If there is a power outage at your location, can the employer name you go work at another store?

UPDATED: Sep 30, 2022

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If there is a power outage at your location, can the employer name you go work at another store?

I work at a retail pharmacy. The power has been out since yesterday due to high winds. This morning I

spoke with the pharmacist. Asked if she wanted me to come in. Said not needed. Later I told her I was

going to go do somethings and if I did then I would be out of contact for a bit. I then said I would see her on my next scheduled shift. She said okay. Now her supervisor wants me and the night shift girl to go work at another store. I took it as agreed I was off today.

Asked on March 9, 2017 under Employment Labor Law, Michigan


M.D., Member, California and New York Bar / FreeAdvice Contributing Attorney

Answered 5 years ago | Contributor

Unless this action violates the terms of an employment contract/union agreement or in some way constitutes legally actionable discrimination, you have to work at the other location. The reason is that in an "at will" work arrangement, a company can set the conditions of employment much as it sees fit. If you disagree with this mandate, then you can refuse to go in but risk termination.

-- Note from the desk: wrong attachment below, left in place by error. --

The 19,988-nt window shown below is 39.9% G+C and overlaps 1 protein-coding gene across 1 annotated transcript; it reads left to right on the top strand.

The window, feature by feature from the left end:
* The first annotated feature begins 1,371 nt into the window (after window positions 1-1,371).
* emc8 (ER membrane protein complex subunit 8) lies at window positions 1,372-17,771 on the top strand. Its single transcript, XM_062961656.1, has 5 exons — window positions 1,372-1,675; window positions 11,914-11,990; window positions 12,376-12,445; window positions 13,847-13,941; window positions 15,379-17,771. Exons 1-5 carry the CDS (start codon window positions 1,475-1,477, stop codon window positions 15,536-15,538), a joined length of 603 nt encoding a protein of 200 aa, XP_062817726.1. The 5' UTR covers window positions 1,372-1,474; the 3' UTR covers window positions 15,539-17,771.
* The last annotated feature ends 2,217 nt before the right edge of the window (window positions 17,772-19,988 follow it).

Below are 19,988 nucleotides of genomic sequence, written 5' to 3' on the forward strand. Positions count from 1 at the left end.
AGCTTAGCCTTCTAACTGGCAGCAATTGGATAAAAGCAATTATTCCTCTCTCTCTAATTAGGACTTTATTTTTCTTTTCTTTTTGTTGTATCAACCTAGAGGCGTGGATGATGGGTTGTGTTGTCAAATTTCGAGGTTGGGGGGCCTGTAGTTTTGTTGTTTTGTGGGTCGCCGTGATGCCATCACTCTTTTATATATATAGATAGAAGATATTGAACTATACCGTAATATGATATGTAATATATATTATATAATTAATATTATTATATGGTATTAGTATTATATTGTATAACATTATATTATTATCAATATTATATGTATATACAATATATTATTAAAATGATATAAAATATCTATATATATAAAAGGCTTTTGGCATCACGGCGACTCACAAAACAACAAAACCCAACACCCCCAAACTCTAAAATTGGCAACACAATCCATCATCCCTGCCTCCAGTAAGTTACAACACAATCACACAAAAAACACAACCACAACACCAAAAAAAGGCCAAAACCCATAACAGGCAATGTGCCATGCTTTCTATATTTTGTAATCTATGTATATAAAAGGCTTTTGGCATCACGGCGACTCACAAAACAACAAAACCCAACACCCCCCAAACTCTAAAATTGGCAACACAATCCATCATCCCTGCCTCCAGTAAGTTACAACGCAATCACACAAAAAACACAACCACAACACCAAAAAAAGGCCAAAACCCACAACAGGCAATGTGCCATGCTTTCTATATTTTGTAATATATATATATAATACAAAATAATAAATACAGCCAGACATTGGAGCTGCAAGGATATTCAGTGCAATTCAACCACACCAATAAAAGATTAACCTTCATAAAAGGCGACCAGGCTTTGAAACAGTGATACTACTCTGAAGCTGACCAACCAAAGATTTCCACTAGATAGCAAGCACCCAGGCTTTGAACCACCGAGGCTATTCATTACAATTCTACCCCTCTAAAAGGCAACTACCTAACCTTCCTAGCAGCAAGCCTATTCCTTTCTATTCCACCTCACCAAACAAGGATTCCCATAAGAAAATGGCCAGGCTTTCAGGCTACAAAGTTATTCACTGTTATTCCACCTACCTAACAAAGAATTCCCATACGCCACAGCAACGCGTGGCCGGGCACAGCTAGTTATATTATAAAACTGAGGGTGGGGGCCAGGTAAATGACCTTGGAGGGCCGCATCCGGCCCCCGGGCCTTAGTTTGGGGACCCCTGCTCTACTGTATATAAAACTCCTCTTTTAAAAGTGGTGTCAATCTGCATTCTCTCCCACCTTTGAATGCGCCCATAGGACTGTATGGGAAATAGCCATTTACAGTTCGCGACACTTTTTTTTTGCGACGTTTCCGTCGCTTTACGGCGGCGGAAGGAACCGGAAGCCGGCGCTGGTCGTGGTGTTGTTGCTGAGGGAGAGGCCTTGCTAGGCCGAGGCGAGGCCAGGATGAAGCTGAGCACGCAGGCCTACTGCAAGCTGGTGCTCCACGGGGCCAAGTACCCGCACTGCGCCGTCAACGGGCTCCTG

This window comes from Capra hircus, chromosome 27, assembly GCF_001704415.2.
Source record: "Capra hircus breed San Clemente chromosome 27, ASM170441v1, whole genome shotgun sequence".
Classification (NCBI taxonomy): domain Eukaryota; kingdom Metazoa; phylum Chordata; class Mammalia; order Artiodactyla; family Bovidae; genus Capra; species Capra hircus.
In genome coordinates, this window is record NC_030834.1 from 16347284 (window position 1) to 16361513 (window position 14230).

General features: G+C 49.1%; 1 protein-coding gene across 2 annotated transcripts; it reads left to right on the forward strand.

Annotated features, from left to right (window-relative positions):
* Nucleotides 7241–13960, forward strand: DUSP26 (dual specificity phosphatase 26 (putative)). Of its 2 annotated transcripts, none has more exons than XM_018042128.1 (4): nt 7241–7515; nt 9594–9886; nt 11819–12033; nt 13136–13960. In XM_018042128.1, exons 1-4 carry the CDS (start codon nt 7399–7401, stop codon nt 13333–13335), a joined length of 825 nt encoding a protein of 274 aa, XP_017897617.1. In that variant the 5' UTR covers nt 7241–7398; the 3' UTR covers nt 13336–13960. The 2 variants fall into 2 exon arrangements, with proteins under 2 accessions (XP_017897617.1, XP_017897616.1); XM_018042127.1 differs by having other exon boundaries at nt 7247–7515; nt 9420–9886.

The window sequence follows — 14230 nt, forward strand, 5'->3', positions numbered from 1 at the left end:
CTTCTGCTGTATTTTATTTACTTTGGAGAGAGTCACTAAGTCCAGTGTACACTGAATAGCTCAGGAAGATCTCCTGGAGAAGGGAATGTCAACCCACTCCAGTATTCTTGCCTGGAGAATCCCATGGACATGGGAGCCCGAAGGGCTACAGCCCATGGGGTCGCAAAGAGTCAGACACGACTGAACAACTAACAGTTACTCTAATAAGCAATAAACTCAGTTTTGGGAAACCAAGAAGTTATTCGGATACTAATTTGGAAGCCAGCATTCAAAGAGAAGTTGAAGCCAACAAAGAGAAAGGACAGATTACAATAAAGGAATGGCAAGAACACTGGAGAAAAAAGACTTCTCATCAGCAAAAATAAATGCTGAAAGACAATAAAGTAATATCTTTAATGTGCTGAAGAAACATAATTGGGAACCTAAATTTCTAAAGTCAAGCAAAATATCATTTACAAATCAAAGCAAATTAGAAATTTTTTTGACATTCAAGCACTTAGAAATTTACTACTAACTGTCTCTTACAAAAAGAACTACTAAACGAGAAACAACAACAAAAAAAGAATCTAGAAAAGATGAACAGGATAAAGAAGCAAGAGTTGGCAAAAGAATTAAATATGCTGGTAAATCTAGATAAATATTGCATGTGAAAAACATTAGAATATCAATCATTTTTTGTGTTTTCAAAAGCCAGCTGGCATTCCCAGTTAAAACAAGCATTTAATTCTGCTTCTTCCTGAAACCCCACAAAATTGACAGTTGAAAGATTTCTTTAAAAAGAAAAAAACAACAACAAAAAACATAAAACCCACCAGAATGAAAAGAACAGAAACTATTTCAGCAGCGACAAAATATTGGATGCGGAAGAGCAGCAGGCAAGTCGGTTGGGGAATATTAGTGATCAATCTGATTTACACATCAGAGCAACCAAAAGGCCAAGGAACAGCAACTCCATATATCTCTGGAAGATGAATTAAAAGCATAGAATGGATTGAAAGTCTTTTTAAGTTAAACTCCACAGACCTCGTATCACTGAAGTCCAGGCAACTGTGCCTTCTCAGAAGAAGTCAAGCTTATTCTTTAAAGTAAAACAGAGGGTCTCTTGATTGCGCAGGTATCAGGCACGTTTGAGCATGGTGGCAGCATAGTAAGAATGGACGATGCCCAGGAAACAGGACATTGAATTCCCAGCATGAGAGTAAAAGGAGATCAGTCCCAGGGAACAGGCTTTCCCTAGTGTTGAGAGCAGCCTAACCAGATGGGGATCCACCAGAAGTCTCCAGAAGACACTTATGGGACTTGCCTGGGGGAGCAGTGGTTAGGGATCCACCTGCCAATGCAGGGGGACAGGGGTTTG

IMPORTANT NOTICE: The Answer(s) provided above are for general information only. The attorney providing the answer was not serving as the attorney for the person submitting the question or in any attorney-client relationship with such person. Laws may vary from state to state, and sometimes change. Tiny variations in the facts, or a fact not set forth in a question, often can change a legal outcome or an attorney's conclusion. Although AttorneyPages.com has verified the attorney was admitted to practice law in at least one jurisdiction, he or she may not be authorized to practice law in the jurisdiction referred to in the question, nor is he or she necessarily experienced in the area of the law involved. Unlike the information in the Answer(s) above, upon which you should NOT rely, for personal advice you can rely upon we suggest you retain an attorney to represent you.

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